Jaipur: The Supreme Court has given its nod to the controversial Jal Mahal tourism development project near Jaipur's Mansagar Lake with certain modifications in the 2005 lease deed. The 2005 lease deed was executed by the state government and scrapped by the Rajasthan High Court in 2012.
A bench of justices Gyan Sudha Misra and Pinaki Chandra Ghose last month set aside the High Court verdict cancelling the multi-crore rupees Jal Mahal tourism development project adjoining the 17th century lake.
It, however, reduced the lease period for from 99 to 30 years and said that a certain portion of the leased out 100- acre land will be kept aside to be under the control of the state government as it formed part of the adjoining lake. It also said no construction shall be carried out on around 14 acre of the leased out plot.
The Rajasthan High Court, on May 17, 2012, had cancelled the government lease accorded in 2005 in favour of Jal Mahal
Resorts Pvt Ltd. The lease deed, which was initially meant for 60 years, was later extended for a period of 99 years.
"In fact, we have noted that when the tender was floated for granting the lease deed, the maximum period for the lease deed as per the rules could not have been more than 30 years, yet the tender was floated for a period of 60 years, which was later extended to 99 years. This in our view could not have been done by the state government" the bench said, adding that it amounted to granting a perpetual lease deed.
"We set aside the period of lease which has been granted in favour of the lesse (Jal Mahal Resorts Pvt Ltd) for a period of 99 years and the same shall stand reduced to a period of 30 years only, which could be the maximum period of the lease for the land, under the rules," it said.
The court's decision came on an appeal filed by Jal Mahal Resorts Pvt Ltd challenging the High Court verdict canceling its lease. Jal Mahal Resorts Pvt Ltd was awarded the lease for 100 acres of land on the precincts of the Mansagar Lake for a period of 99 years in 2005 by the Rajasthan government at that time.
Earlier, the High Court had allowed the three Public Interest Litigations (PILs) filed by K P Sharma, Dharohar Bachao Samiti, Rajasthan and Heritage Preservation Society against the project.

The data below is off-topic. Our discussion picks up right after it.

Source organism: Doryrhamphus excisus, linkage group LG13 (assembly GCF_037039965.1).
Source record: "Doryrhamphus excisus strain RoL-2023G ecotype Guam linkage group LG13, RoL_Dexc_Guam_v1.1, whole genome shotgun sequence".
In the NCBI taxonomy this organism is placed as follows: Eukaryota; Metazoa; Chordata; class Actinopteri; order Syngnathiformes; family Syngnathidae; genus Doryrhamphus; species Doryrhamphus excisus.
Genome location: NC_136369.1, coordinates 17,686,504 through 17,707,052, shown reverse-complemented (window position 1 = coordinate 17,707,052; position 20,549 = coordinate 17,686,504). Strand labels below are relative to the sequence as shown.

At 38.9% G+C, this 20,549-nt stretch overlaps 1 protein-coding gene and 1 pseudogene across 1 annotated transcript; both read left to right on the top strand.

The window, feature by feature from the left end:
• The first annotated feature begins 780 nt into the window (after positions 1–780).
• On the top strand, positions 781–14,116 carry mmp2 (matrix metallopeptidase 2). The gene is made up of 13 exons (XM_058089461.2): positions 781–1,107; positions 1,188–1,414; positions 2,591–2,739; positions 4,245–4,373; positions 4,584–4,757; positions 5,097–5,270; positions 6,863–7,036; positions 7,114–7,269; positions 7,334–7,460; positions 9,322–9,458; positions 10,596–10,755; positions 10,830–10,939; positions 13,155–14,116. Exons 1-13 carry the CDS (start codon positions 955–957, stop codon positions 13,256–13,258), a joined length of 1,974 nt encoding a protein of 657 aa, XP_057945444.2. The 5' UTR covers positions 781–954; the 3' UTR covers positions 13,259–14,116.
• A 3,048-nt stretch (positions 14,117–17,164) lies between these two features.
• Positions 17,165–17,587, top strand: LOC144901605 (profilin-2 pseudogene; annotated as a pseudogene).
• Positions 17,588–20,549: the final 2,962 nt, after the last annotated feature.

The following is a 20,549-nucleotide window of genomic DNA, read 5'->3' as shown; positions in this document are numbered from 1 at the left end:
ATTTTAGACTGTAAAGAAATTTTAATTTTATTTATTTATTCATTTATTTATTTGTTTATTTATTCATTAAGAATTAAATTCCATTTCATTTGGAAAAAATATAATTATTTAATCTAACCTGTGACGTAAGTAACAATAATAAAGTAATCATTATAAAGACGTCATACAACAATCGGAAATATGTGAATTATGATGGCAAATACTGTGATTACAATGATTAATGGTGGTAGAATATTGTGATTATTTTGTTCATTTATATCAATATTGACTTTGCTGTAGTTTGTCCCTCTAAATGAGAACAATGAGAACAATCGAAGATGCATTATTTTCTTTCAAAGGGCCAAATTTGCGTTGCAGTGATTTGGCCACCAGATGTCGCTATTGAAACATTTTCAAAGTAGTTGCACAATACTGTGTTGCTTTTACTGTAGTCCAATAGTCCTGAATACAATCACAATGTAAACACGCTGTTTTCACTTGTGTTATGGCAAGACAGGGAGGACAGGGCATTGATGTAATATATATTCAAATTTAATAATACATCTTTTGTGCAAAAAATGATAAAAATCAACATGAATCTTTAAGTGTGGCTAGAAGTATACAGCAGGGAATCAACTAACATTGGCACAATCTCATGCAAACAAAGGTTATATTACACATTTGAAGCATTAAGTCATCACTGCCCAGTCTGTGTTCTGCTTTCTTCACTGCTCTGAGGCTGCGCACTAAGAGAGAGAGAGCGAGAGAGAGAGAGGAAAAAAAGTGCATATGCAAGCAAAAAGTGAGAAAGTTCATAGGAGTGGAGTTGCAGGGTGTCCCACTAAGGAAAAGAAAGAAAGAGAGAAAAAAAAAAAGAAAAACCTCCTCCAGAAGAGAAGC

The high court had directed immediate dismantling and removal of the entire project and diversion of the two drains, which was done to purify waters of a man-made artificial water body.
Setting aside the High Court verdict, the court asked Jal Mahal Resorts Private Limited to "forthwith" re-start its work. The first phase of the project has been completed since February 2011 and it is directed that the completion certificate and the lease agreement for the first phase be issued expeditiously but not later than a period of 30 days from the date of receipt of this order, it said.
Rajasthan government, which initially had challenged the High Court verdict, later chose to withdraw its appeals. The court, which reduced the lease period from 99 to 30 years, however gave the relief to the private firm saying the time wasted in litigation will not be counted in the reduced lease period of 30 years.
The lease shall now be counted from the date of this verdict, it clarified. Out of the 100 acres leased out land, an area of 8.65 acres shall not form part of the lease hold area as it is part of the lake bed area as per revenue records, which is recorded as 'gairmumkin talab' (lake bed area) and it shall be within the control and domain of the state government which will be free to reconvert it into the lake area, it said.
Out of remaining land, 14.15 acres, recorded as 'banjar' (barren land), shall be "notionally" treated as part of the leased plot but will remain as a construction free zone, it said, adding that this area be used as a walk way.
The bench also questioned the delay of five to six years in the filing of PILs. "It does not wish to be misunderstood, so as to infer that howsoever gross or abusive may be an administrative action or a decision, which is writ large on a particular activity at the instance of the state or any other authority connected with it, the court, should remain a passive, inactive and a silent spectator.
"What is sought to be emphasised is that there has to be a boundary line or the proverbial 'laxman rekha' while examining the correctness of an administrative decision taken by the state or a central authority after due deliberation and diligence, which do not reflect arbitrariness or illegality in its decision and execution," the bench said.